On July 29th, 2018, the family of Frederick Williams said a tearful goodbye as a man was taken off life support following a suspected drug overdose at St. Barnabas, a facility run by Hospice of New York. It wasn’t until the Office of the Chief Medical Examiner, as part of routine procedures, ran fingerprint tests and discovered that the body did not belong to Frederick Williams. The man taken off of life support was Raheme Malik Perry.
Williams’ family thought he’d want to be buried with his mother at a cemetery on Long Island. Arrangements were made for that to happen. A printed program was created.
But then Naka’s team discovered the mistake. When the man’s fingerprints were fed into one of the office’s databases that stores records of people with criminal histories, another name popped up: Raheme Malik Perry.
Whatever the reasons were for the error, the way forward for Naka’s team was clear. It had to contact two families and deliver very different news. The call to the family of Williams would carry the surprise that the loved one whose death they were grieving was, in fact, alive. The call to this new family, the Perrys, would be no less strange, but its implications would be far more somber — a loved one of theirs was dead, and his death had come after he was taken off life support by strangers.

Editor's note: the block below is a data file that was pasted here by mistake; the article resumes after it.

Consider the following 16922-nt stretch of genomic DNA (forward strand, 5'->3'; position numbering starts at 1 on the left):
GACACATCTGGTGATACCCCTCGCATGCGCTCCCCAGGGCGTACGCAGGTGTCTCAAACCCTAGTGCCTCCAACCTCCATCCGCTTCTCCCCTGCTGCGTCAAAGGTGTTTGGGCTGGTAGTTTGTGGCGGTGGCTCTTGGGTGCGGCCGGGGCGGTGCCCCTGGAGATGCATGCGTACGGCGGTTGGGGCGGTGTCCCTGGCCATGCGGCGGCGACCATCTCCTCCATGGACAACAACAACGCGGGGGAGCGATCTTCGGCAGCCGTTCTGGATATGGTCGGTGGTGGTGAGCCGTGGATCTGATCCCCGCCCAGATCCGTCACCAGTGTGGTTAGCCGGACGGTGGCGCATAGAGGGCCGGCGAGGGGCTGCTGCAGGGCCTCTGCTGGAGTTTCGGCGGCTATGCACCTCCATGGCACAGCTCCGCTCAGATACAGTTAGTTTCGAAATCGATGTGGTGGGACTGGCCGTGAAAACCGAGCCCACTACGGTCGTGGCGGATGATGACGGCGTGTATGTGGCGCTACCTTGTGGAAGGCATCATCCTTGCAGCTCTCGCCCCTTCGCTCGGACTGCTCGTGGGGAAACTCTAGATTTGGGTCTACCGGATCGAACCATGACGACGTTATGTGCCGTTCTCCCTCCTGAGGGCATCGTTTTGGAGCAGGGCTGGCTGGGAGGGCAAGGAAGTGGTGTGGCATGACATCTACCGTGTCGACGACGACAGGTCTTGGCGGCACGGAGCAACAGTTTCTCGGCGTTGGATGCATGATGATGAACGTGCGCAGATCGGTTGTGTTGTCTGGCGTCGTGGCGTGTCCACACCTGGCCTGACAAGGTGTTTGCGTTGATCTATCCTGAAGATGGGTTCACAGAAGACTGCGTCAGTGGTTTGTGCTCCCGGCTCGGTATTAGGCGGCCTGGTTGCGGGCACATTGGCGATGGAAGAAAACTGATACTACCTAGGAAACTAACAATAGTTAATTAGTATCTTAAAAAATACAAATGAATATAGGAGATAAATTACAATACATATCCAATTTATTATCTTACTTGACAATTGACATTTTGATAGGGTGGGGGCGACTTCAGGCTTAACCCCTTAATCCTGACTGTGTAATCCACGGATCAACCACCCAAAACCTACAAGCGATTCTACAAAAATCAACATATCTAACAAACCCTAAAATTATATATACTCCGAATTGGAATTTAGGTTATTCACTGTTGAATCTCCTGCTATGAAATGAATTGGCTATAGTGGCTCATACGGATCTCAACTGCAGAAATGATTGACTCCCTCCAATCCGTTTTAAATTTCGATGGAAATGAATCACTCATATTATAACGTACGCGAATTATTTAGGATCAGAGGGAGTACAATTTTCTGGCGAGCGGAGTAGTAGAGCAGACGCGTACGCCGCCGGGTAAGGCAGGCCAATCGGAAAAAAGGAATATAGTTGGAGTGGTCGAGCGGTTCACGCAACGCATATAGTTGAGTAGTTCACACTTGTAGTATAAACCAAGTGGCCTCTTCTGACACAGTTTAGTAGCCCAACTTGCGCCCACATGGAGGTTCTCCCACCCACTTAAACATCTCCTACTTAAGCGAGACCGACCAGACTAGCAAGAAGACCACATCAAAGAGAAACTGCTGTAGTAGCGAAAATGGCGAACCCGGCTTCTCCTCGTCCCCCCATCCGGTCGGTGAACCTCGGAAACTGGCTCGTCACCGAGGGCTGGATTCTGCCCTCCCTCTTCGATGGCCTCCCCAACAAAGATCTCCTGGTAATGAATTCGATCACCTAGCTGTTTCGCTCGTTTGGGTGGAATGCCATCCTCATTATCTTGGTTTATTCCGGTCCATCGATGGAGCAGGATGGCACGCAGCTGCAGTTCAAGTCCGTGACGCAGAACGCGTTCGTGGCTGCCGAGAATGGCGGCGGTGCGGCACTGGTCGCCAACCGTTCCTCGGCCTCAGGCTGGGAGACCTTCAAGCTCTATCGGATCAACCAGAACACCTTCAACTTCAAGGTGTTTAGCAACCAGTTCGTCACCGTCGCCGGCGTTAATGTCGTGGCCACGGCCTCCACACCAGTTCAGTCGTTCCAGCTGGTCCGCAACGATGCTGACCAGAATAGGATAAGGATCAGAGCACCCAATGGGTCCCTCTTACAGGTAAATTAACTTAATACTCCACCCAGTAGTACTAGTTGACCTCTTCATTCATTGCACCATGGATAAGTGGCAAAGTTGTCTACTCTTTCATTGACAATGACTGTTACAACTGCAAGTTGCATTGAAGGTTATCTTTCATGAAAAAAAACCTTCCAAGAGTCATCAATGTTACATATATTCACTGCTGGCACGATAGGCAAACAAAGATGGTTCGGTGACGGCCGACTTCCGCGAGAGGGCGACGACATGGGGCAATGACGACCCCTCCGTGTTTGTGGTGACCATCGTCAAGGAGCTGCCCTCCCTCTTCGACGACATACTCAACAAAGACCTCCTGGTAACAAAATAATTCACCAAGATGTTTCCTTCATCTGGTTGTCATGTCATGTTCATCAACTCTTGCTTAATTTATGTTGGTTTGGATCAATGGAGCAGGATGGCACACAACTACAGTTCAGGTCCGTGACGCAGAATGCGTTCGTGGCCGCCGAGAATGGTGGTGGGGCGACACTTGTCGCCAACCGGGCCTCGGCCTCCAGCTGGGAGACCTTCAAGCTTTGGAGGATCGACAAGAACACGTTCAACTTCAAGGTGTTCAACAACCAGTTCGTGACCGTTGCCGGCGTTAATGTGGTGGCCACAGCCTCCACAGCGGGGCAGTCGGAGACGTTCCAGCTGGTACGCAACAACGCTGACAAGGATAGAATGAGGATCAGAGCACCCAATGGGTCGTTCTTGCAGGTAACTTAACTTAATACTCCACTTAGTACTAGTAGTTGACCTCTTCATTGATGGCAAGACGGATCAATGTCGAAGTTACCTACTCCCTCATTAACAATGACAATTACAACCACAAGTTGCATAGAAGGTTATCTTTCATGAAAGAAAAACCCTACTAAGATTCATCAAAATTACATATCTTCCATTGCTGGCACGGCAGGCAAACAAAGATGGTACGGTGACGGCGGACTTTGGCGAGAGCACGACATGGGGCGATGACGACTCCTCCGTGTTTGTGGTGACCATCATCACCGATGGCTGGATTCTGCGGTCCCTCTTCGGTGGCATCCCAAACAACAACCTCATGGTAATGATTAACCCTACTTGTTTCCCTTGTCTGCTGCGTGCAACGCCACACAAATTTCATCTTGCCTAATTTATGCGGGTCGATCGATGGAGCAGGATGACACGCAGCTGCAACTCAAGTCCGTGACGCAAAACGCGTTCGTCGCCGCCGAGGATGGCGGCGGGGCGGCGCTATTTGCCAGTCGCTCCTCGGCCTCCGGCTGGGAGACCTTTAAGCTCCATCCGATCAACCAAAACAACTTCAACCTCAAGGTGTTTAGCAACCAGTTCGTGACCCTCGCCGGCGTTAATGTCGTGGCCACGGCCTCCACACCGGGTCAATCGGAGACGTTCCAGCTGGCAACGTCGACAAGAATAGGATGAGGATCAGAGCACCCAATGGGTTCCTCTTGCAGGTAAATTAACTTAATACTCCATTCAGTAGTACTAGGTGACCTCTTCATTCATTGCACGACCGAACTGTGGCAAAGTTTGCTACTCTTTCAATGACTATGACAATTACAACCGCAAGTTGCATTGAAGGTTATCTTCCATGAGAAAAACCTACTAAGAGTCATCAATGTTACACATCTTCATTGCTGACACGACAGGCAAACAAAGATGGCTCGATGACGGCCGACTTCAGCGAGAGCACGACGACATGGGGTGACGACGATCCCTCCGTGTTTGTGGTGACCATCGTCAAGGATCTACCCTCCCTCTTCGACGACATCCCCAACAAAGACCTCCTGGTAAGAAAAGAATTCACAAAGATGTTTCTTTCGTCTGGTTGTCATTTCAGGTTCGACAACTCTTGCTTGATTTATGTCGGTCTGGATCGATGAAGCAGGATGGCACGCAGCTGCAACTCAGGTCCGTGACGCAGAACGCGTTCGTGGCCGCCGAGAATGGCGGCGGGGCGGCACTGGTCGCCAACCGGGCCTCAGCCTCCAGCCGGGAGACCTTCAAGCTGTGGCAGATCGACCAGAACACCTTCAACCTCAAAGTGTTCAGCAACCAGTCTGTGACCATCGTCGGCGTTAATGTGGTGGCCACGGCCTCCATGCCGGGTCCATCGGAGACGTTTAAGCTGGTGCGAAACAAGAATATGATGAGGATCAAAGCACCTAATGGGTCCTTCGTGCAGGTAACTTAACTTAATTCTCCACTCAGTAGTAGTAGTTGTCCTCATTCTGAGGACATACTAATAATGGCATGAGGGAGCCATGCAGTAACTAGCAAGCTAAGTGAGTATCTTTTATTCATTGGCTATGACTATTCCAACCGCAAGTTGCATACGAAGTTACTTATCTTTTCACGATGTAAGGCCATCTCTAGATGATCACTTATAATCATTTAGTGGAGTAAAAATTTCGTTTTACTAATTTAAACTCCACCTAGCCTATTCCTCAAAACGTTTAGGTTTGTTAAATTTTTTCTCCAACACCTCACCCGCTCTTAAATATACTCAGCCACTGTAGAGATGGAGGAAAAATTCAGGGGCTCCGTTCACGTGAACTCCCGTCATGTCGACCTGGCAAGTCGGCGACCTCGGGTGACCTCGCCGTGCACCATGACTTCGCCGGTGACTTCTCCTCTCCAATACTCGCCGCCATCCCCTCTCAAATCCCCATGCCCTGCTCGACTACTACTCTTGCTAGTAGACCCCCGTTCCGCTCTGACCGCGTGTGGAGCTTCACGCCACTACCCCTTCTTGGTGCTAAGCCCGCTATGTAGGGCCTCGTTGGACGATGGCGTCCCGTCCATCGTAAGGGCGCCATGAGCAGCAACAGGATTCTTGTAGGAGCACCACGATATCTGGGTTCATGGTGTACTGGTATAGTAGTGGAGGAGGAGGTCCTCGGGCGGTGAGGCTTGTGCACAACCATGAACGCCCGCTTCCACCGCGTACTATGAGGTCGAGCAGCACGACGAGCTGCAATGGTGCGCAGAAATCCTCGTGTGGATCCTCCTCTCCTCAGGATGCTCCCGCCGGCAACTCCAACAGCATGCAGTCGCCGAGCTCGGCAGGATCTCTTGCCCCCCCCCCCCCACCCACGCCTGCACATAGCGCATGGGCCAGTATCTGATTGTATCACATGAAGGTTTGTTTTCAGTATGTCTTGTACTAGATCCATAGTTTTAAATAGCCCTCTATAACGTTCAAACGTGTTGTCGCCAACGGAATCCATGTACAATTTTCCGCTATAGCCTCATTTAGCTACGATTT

Williams acknowledges the remarkable series of events and coincidences that had to happen to produce the error at St. Barnabas. He had to lose an ID he’d had for years. It had to wind up in the pocket of a man close to him in age and appearance. That man had to have fallen in the street close to a hospital that had once treated Williams and had his information on file. The discovery of the misidentification happened only because both men had criminal records and fingerprints in a database.